Little then announced his intent to create a working group managed by the Office of Species Conservation that would involve stakeholders across the state in order to find a solution to salmon recovery.

Both Idaho leaders find themselves in a time of change: change in the climate, change in the regional energy and economic landscape, and change in the public’s level of attention to the plight of wild salmon and steelhead populations. In their speeches, they chose to accept this change and even push it forward, providing much needed Idaho leadership on an issue that has been absent any for years. Both Congressman Simpson and Governor Little demonstrated that they care about this issue and what the Idaho they leave for future generations looks like.

While the many components of the issue are complex, the solution is relatively simple; by breaching the low value, high cost lower Snake River dams our native salmon and steelhead populations can recover to sustainable, healthy numbers and the BPA can assume less long term financial risk.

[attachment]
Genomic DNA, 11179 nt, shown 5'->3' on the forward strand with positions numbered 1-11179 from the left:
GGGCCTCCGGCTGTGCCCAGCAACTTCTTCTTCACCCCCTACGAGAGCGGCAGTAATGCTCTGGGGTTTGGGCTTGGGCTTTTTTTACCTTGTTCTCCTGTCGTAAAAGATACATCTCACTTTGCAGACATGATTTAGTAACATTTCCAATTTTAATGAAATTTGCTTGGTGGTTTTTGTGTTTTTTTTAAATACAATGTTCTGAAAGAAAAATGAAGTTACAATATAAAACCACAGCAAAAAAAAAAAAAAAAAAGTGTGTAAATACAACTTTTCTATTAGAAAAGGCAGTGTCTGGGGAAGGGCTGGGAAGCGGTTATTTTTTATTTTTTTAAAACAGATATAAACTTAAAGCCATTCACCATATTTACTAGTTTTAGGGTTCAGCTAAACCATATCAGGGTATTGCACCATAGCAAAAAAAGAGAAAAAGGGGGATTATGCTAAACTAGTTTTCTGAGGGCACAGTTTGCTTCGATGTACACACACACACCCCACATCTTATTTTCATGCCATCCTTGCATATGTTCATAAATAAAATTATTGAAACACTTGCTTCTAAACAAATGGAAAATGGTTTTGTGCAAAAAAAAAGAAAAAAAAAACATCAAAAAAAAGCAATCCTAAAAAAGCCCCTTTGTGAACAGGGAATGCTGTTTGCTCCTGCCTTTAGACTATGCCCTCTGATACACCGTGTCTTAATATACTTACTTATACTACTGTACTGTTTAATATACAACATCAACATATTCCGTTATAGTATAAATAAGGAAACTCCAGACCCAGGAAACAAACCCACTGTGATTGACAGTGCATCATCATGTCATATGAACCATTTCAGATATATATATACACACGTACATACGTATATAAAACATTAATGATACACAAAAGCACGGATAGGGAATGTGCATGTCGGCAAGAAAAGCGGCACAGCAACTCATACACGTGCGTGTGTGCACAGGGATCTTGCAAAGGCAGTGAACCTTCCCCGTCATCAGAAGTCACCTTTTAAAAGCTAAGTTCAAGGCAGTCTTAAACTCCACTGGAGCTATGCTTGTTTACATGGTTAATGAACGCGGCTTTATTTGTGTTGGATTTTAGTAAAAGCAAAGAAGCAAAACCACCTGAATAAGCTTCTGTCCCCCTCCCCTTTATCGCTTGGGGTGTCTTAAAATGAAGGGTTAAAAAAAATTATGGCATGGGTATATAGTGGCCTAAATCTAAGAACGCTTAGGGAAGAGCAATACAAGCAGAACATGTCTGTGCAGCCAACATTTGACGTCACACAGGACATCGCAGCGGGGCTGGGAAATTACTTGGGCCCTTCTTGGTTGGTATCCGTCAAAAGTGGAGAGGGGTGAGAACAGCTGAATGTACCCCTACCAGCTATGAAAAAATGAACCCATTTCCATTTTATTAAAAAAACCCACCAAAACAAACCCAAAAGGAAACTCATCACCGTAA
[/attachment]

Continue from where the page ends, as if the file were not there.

Of course, the many people that one way or another rely on the dams will not be left behind. It is critical to have conversations concerning what would be necessary in the event of breaching to protect people’s livelihoods and ways of life. Idaho’s political leaders stepped up at last week’s conference in a very meaningful way, now conservation groups like Idaho Rivers United must continue our push towards a solution in which recovered salmon and steelhead populations will benefit not just Idaho, but the entire Northwest.

The dams are a means to an end and there are other ways to support Northwest economies and people, both rural and urban. Our native fish populations, however, are priceless.